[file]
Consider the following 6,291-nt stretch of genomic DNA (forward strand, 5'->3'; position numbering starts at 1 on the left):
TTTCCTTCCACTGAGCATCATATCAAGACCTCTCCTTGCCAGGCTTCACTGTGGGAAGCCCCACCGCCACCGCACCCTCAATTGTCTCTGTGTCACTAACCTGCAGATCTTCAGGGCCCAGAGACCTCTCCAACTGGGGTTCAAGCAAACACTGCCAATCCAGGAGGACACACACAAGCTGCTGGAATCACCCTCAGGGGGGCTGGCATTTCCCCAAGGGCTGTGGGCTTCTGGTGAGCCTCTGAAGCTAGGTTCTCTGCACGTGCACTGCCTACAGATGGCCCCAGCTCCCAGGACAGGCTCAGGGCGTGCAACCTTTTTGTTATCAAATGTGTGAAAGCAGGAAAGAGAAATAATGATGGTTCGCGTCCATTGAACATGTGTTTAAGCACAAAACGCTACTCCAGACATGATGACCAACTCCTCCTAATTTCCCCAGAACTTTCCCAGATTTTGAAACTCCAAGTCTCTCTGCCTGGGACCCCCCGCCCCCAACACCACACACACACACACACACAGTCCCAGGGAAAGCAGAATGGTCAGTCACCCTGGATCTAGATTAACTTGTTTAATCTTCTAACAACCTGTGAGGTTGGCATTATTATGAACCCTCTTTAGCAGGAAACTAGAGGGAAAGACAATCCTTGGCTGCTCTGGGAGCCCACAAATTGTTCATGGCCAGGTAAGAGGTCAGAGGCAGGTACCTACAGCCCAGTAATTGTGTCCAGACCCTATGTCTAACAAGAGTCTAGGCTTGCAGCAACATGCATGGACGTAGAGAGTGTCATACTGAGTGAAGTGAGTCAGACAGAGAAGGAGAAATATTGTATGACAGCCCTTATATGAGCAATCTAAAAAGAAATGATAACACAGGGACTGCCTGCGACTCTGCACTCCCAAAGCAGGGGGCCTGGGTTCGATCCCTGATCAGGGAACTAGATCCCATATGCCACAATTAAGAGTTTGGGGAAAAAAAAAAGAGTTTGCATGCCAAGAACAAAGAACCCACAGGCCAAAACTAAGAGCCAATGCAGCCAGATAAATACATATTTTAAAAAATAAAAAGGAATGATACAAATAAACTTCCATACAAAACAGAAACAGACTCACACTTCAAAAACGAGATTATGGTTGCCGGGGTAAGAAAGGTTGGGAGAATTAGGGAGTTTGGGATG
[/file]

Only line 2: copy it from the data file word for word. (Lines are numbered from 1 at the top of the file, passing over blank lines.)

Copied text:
TTTCCTTCCACTGAGCATCATATCAAGACCTCTCCTTGCCAGGCTTCACTGTGGGAAGCCCCACCGCCACCGCACCCTCAATTGTCTCTGTGTCACTAACCTGCAGATCTTCAGGGCCCAGAGACCTCTCCAACTGGGGTTCAAGCAAACACTGCCAATCCAGGAGGACACACACAAGCTGCTGGAATCACCCTCAGGGGGGCTGGCATTTCCCCAAGGGCTGTGGGCTTCTGGTGAGCCTCTGAAGCTAGGTTCTCTGCACGTGCACTGCCTACAGATGGCCCCAGCTCCCAGGACAGGCTCAGGGCGTGCAACCTTTTTGTTATCAAATGTGTGAAAGCAGGAAAGAGAAATAATGATGGTTCGCGTCCATTGAACATGTGTTTAAGCACAAAACGCTACTCCAGACATGATGACCAACTCCTCCTAATTTCCCCAGAACTTTCCCAGATTTTGAAACTCCAAGTCTCTCTGCCTGGGACCCCCCGCCCCCAACACCACACACACACACACACACAGTCCCAGGGAAAGCAGAATGGTCAGTCACCCTGGATCTAGATTAACTTGTTTAATCTTCTAACAACCTGTGAGGTTGGCATTATTATGAACCCTCTTTAGCAGGAAACTAGAGGGAAAGACAATCCTTGGCTGCTCTGGGAGCCCACAAATTGTTCATGGCCAGGTAAGAGGTCAGAGGCAGGTACCTACAGCCCAGTAATTGTGTCCAGACCCTATGTCTAACAAGAGTCTAGGCTTGCAGCAACATGCATGGACGTAGAGAGTGTCATACTGAGTGAAGTGAGTCAGACAGAGAAGGAGAAATATTGTATGACAGCCCTTATATGAGCAATCTAAAAAGAAATGATAACACAGGGACTGCCTGCGACTCTGCACTCCCAAAGCAGGGGGCCTGGGTTCGATCCCTGATCAGGGAACTAGATCCCATATGCCACAATTAAGAGTTTGGGGAAAAAAAAAAGAGTTTGCATGCCAAGAACAAAGAACCCACAGGCCAAAACTAAGAGCCAATGCAGCCAGATAAATACATATTTTAAAAAATAAAAAGGAATGATACAAATAAACTTCCATACAAAACAGAAACAGACTCACACTTCAAAAACGAGATTATGGTTGCCGGGGTAAGAAAGGTTGGGAGAATTAGGGAGTTTGGGATG